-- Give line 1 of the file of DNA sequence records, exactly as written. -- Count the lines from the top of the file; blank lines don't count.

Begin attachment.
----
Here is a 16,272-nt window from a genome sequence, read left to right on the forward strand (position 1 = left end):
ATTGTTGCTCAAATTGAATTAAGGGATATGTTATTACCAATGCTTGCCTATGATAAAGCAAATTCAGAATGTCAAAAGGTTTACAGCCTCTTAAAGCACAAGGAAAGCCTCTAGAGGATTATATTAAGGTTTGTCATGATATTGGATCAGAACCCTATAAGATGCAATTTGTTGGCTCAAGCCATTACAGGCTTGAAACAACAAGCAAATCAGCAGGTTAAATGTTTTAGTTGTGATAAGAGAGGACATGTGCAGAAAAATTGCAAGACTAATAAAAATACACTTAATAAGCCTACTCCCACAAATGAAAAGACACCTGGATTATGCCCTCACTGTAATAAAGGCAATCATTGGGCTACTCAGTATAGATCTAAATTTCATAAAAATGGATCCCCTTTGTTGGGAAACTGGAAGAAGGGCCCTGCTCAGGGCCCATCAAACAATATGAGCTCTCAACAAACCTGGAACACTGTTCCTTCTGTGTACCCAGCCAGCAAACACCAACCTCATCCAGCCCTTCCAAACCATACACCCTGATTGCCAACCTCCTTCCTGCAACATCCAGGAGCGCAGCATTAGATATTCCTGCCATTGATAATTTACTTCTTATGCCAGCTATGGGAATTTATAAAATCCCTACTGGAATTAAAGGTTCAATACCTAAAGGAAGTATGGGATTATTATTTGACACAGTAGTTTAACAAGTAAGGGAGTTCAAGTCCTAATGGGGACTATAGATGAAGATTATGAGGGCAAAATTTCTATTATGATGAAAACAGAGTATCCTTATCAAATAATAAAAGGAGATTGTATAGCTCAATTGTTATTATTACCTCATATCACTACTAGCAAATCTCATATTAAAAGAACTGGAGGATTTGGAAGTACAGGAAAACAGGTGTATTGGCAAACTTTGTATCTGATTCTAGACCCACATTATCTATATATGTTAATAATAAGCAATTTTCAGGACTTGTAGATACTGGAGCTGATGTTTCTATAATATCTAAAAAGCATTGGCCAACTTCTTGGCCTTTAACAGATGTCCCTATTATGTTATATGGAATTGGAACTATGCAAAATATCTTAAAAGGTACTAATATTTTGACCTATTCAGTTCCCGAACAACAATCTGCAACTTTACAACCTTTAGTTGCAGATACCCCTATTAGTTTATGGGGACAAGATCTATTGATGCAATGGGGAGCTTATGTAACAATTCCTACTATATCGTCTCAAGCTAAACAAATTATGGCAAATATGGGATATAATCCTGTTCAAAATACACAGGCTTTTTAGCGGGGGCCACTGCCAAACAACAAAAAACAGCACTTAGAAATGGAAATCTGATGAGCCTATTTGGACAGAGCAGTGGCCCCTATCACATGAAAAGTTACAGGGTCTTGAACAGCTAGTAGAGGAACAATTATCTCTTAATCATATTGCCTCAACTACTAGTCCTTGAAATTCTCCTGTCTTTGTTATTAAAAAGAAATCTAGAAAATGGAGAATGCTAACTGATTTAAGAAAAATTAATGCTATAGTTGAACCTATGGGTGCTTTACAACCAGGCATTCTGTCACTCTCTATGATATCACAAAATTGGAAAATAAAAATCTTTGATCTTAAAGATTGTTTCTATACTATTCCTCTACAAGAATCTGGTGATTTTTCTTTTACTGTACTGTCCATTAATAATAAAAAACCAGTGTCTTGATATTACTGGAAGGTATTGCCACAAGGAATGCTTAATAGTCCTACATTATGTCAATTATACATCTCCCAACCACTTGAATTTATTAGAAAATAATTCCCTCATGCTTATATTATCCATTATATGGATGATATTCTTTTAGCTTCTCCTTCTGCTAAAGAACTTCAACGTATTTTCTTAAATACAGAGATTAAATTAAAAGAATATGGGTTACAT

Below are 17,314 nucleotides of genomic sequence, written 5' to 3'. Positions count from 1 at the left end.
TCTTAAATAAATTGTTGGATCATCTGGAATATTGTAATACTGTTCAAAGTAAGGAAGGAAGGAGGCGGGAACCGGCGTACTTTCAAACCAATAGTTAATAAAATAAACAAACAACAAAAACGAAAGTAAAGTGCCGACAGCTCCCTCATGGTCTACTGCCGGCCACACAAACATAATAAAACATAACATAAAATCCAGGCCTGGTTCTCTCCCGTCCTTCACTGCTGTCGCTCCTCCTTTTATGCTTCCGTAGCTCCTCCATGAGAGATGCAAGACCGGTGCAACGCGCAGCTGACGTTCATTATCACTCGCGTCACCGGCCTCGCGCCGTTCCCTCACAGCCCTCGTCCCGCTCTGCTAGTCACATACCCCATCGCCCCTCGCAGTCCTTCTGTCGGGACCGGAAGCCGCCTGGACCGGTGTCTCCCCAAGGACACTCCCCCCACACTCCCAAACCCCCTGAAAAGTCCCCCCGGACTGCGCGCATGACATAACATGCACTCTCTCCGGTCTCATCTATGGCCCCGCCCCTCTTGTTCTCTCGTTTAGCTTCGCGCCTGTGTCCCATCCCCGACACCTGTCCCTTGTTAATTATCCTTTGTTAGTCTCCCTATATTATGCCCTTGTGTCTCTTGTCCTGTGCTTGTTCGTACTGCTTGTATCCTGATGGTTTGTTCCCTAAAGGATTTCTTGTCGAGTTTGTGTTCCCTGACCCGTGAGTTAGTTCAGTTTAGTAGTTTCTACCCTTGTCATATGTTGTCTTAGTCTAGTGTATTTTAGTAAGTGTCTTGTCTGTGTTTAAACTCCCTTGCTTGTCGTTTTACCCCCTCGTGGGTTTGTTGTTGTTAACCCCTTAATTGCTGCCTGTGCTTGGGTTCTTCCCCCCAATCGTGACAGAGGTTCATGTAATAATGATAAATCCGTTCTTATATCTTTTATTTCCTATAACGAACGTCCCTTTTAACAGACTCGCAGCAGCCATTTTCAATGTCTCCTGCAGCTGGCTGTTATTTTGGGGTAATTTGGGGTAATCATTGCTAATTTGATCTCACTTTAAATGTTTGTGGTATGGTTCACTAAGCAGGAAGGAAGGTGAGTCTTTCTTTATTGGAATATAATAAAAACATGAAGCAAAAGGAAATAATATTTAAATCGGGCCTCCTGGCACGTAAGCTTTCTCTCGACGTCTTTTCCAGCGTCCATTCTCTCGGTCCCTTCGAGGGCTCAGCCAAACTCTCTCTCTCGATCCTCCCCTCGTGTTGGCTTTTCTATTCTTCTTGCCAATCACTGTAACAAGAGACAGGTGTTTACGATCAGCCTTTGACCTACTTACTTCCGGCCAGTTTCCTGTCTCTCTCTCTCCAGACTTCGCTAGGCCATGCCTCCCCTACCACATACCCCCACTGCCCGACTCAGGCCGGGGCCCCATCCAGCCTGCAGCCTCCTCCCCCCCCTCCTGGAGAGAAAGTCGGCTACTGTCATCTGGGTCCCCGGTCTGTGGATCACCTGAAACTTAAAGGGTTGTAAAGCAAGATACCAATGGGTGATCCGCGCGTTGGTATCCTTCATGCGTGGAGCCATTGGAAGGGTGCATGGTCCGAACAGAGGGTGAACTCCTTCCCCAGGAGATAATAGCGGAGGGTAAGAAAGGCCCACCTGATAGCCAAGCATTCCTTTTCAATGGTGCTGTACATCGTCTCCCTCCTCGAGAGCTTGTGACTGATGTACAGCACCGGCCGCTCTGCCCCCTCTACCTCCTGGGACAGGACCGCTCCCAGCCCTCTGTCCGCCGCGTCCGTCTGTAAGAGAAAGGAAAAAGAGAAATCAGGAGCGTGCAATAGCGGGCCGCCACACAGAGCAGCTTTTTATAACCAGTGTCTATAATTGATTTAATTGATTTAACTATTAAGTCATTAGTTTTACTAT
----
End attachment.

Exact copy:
Here is a 16,272-nt window from a genome sequence, read left to right on the forward strand (position 1 = left end):